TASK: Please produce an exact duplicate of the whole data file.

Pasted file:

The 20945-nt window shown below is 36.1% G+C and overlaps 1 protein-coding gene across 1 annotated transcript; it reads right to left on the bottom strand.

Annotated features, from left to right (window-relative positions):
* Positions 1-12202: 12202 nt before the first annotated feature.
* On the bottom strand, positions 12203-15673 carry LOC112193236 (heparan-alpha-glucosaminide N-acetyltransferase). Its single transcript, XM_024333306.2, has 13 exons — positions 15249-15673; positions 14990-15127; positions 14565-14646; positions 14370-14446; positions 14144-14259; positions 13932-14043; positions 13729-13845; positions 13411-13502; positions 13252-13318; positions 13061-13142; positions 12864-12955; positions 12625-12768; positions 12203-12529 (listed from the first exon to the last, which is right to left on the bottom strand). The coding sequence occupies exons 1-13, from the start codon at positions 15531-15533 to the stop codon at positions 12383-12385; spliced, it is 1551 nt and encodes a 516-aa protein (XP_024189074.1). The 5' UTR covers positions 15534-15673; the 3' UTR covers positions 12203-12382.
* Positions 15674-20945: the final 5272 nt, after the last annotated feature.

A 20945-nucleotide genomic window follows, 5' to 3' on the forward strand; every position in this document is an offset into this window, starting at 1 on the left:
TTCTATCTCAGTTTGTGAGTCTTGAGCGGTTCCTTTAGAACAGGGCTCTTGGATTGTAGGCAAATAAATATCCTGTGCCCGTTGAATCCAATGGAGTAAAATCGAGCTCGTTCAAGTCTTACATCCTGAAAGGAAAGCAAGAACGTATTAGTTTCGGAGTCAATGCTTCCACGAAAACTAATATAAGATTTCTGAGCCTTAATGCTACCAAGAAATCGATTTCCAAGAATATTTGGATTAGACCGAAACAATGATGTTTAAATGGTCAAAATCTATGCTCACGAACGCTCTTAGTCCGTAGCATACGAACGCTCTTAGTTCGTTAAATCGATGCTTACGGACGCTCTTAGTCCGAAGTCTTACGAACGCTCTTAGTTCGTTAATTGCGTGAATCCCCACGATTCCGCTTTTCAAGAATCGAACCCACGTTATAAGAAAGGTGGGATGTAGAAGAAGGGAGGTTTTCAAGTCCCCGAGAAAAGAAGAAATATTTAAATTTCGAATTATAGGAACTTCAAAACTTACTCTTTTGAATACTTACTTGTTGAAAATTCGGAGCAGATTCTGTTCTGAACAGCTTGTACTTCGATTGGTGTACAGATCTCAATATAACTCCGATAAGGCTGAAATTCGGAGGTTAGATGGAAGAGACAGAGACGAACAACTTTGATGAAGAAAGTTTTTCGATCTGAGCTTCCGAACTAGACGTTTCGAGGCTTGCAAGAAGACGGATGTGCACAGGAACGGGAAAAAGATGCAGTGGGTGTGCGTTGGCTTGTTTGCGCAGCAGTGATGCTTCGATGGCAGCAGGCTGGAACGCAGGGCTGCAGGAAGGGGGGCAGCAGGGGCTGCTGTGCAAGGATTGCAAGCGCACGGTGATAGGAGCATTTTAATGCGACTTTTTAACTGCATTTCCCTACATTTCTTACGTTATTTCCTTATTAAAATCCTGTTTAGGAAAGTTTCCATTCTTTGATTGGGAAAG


The 20945-nt window shown below is 36.1% G+C and overlaps 1 protein-coding gene across 1 annotated transcript; it reads right to left on the bottom strand.

Annotated features, from left to right (window-relative positions):
* Positions 1-12202: 12202 nt before the first annotated feature.
* On the bottom strand, positions 12203-15673 carry LOC112193236 (heparan-alpha-glucosaminide N-acetyltransferase). Its single transcript, XM_024333306.2, has 13 exons — positions 15249-15673; positions 14990-15127; positions 14565-14646; positions 14370-14446; positions 14144-14259; positions 13932-14043; positions 13729-13845; positions 13411-13502; positions 13252-13318; positions 13061-13142; positions 12864-12955; positions 12625-12768; positions 12203-12529 (listed from the first exon to the last, which is right to left on the bottom strand). The coding sequence occupies exons 1-13, from the start codon at positions 15531-15533 to the stop codon at positions 12383-12385; spliced, it is 1551 nt and encodes a 516-aa protein (XP_024189074.1). The 5' UTR covers positions 15534-15673; the 3' UTR covers positions 12203-12382.
* Positions 15674-20945: the final 5272 nt, after the last annotated feature.

A 20945-nucleotide genomic window follows, 5' to 3' on the forward strand; every position in this document is an offset into this window, starting at 1 on the left:
TTCTATCTCAGTTTGTGAGTCTTGAGCGGTTCCTTTAGAACAGGGCTCTTGGATTGTAGGCAAATAAATATCCTGTGCCCGTTGAATCCAATGGAGTAAAATCGAGCTCGTTCAAGTCTTACATCCTGAAAGGAAAGCAAGAACGTATTAGTTTCGGAGTCAATGCTTCCACGAAAACTAATATAAGATTTCTGAGCCTTAATGCTACCAAGAAATCGATTTCCAAGAATATTTGGATTAGACCGAAACAATGATGTTTAAATGGTCAAAATCTATGCTCACGAACGCTCTTAGTCCGTAGCATACGAACGCTCTTAGTTCGTTAAATCGATGCTTACGGACGCTCTTAGTCCGAAGTCTTACGAACGCTCTTAGTTCGTTAATTGCGTGAATCCCCACGATTCCGCTTTTCAAGAATCGAACCCACGTTATAAGAAAGGTGGGATGTAGAAGAAGGGAGGTTTTCAAGTCCCCGAGAAAAGAAGAAATATTTAAATTTCGAATTATAGGAACTTCAAAACTTACTCTTTTGAATACTTACTTGTTGAAAATTCGGAGCAGATTCTGTTCTGAACAGCTTGTACTTCGATTGGTGTACAGATCTCAATATAACTCCGATAAGGCTGAAATTCGGAGGTTAGATGGAAGAGACAGAGACGAACAACTTTGATGAAGAAAGTTTTTCGATCTGAGCTTCCGAACTAGACGTTTCGAGGCTTGCAAGAAGACGGATGTGCACAGGAACGGGAAAAAGATGCAGTGGGTGTGCGTTGGCTTGTTTGCGCAGCAGTGATGCTTCGATGGCAGCAGGCTGGAACGCAGGGCTGCAGGAAGGGGGGCAGCAGGGGCTGCTGTGCAAGGATTGCAAGCGCACGGTGATAGGAGCATTTTAATGCGACTTTTTAACTGCATTTCCCTACATTTCTTACGTTATTTCCTTATTAAAATCCTGTTTAGGAAAGTTTCCATTCTTTGATTGGGAAAG